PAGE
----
Why I Write

Everyone is a writer. From the shortest of tweets to personal journals to the longest blog posts and the next great novel, they are all forms of written communication used to express something. We each have our reasons for putting pen to paper (or fingers to keyboard, though that doesn’t the same ring to it.) In high school, I found myself using writing as an outlet to deal with all my teen angst. In particular, poetry became my primary expression of the myriad of emotions and intense life struggles I felt. I’ve shared a few from that time and some written since here on the blog.

In the last few years, I decided to launch this blog and publicly share some of what I write in the hopes that those ideas would resonate with the world. Or at the very least, my circle of friends would form a closer connection with me. But there are a few core pillars to the reasons why I write in the first place.

To Communicate

Perhaps it’s the first and most obvious point. Many people write to communicate an idea or thought. The oral tradition of passing down knowledge is not our primary method of information transfer anymore. The written word gives me the opportunity to put my thoughts together in a coherent and complete fashion. Perhaps most beneficially, as the writer, I can say what I want to say without interruption. I’m frequently frustrated with others who find a way to interrupt mid-conversation assuming they know where my statement is going or interjecting with some factoid relating to themselves instead of anything related to what I was saying. It is a great failing of our American culture to make almost every situation about ourselves and how we see the world. How much better it would be if we listened intently to one another and not only to wait for that moment to go “Enough about you, listen to what I have to say now.”

To Remember

Over the last couple of years, I’ve reconnected with the idea and act of physically writing things down again. Good quality pens (with very fine points from 0.5mm and smaller) and paper matter to me, especially because my handwriting is particularly … unique. I’ve been using products from Moleskine and more recently Field Notes. (The latter’s products are all made in the US and mostly with Illinois-based companies too and I like supporting local business when possible.) But it’s their tagline that perfectly captures how I’ve been feeling about writing:

“I’m not writing it down to remember it later. I’m writing it down to remember it now.”

I am also reminded of the joy of writing things down on pen & paper, combined with its ability to improve memory (here, here, and here.)

Before my recent European vacation (Griswold family not included), I revisited my paper journal from my 2011 sabbatical and was instantly transported back there. As I read various entries, I vividly remembered sitting in parks or restaurants where I logged the events and thoughts of that day. While I have had similar recollections when rereading blog posts and looking at photos I took, nothing else has captured the depth of the moment like reading over that journal in the same way.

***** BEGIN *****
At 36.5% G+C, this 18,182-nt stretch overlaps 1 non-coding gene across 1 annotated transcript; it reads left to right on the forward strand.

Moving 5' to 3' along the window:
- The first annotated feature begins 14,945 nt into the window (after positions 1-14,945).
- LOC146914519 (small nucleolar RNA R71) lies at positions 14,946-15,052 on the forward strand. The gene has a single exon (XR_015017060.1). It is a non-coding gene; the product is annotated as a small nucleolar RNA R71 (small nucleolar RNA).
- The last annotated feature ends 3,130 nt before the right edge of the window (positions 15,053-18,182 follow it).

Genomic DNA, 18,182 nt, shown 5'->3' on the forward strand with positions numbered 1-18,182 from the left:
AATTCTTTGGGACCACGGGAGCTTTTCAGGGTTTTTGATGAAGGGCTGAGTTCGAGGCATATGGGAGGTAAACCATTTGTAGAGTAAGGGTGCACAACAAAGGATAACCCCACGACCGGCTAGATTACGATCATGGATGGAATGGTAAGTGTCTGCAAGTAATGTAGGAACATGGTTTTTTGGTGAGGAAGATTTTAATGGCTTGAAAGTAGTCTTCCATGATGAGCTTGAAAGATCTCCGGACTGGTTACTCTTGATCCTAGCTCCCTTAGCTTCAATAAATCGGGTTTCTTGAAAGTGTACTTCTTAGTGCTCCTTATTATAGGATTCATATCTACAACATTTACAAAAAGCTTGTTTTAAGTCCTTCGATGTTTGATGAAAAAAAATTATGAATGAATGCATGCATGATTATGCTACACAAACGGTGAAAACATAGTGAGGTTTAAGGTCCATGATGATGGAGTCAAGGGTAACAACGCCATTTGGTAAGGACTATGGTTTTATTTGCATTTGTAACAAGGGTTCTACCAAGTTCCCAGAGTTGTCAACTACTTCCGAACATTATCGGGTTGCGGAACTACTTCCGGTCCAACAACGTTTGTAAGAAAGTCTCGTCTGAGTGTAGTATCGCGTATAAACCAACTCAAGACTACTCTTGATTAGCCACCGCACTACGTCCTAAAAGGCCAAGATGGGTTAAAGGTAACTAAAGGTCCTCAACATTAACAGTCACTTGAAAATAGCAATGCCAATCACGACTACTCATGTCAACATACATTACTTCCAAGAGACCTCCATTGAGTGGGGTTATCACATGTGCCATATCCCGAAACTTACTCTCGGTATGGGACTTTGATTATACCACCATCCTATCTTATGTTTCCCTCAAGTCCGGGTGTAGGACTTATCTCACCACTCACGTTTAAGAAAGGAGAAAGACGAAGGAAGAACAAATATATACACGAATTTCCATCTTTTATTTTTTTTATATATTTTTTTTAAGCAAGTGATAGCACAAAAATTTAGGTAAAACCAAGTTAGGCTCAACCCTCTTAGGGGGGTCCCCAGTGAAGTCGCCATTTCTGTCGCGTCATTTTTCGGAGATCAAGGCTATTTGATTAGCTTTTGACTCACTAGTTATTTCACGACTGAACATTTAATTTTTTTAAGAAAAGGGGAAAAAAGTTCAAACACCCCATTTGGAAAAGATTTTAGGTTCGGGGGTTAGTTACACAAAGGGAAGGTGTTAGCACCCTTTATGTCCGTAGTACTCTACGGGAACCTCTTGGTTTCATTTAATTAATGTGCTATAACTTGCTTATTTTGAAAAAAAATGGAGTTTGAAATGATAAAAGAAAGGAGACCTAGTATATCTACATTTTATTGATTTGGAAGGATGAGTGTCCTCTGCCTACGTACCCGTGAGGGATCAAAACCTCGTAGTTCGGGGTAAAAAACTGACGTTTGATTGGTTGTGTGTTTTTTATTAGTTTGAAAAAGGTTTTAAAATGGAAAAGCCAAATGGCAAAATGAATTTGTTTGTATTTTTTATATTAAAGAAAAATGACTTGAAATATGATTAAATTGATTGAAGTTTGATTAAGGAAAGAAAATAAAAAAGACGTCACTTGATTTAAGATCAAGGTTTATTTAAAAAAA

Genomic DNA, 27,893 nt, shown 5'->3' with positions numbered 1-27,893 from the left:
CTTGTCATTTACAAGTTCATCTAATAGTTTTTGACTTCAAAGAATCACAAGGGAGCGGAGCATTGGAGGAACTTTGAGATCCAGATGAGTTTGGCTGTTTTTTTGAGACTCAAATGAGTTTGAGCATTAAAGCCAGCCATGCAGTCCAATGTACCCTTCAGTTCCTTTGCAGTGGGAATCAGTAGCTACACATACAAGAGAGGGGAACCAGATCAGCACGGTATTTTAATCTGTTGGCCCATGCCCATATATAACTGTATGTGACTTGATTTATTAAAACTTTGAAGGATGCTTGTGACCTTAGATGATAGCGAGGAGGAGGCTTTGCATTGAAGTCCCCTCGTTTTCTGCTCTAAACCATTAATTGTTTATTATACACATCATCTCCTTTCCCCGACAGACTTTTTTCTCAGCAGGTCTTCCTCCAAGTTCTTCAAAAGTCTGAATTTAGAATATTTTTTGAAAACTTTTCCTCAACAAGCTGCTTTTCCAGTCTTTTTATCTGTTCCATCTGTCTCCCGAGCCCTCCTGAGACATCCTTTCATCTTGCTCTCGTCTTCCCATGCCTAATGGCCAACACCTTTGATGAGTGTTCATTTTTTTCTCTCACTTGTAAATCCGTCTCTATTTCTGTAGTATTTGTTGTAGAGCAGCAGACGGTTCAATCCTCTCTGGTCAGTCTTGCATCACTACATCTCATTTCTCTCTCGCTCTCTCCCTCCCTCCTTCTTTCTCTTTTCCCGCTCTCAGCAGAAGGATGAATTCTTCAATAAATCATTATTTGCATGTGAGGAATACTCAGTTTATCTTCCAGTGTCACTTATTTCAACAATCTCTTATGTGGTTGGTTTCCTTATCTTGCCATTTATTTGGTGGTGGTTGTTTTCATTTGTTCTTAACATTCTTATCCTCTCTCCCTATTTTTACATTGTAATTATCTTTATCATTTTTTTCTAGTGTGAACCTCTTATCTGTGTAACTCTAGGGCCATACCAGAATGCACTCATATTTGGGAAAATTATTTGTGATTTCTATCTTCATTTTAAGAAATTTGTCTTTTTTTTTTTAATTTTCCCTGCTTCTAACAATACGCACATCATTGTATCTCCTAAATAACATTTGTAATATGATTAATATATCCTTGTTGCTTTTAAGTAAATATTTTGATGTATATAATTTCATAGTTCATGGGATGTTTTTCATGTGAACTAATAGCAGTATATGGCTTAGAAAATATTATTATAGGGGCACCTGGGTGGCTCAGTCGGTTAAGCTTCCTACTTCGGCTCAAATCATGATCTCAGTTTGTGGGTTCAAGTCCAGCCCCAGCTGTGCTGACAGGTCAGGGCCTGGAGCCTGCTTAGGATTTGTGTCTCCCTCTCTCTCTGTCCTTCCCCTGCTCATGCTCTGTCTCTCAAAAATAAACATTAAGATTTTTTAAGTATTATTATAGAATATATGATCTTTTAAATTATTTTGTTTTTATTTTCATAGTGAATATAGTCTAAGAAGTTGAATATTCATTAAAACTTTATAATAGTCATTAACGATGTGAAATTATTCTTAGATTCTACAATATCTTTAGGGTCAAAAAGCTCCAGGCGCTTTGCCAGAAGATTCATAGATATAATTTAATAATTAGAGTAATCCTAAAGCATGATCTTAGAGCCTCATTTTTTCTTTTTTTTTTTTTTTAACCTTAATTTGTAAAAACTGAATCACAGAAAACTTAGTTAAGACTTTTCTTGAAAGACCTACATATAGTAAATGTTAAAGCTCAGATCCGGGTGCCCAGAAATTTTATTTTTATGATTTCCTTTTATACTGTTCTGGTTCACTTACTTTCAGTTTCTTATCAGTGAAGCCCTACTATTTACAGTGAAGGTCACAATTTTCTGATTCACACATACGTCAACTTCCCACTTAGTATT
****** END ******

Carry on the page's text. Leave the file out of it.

To Process

During the most challenging events or situations in my life, I am brought back to the blank sheet of paper with pen in hand or the computer screen with Word or Google Docs awaiting my input to put into words what’s going on in my head. When everything feels like a jumbled mess inside my head, even attempting to express and better formulate those thoughts and concerns brings a sense of clarity. Answers don’t necessarily hit immediately because I took a few minutes to scratch or type out something, but the groundwork for a breakthrough has been done to be reaped later.

High school and college were, as for many, periods of significant personal change and extremes. Life didn’t make sense some days. The world didn’t seem fair. Given that part of my existence was in the mid to late 90s, I expressed my teen and young adult angst and frustrations in paper journals (typically of the Mead spiral notebook variety.) Thanks to my junior and senior year English teachers exposing me to American & British literature, I found poetry as a way to process the world around and in me. It allowed me to tell a story from that moment in time in a way that was personal and often disconnected enough to be relatable. I would later discover some of those poems would resonate with friends I had chosen to share them with.

Today, I still write on a semi-regular basis, though the poetry output has seen a steep drop since the late 90s. I use this blog as a place to selectively share what I’ve been processing in my head and heart. The annual birthday reflections are the most personal expression of that processing, though most of what is posted in the last couple of years reflect a little bit of the inner me. And I’m OK with this shift. It’s a way to share without wearing my heart on my sleeve and scaring people off but also giving readers a story and situation to connect with.

Write More, Write Better

It’s a healthy and productive process for all of us to write. Even if you never share anything publicly or with friends, the ability to put thoughts together on paper (or on screen) is an important and necessary skill. I for one will continue to work on improving my skills and increasing the frequency.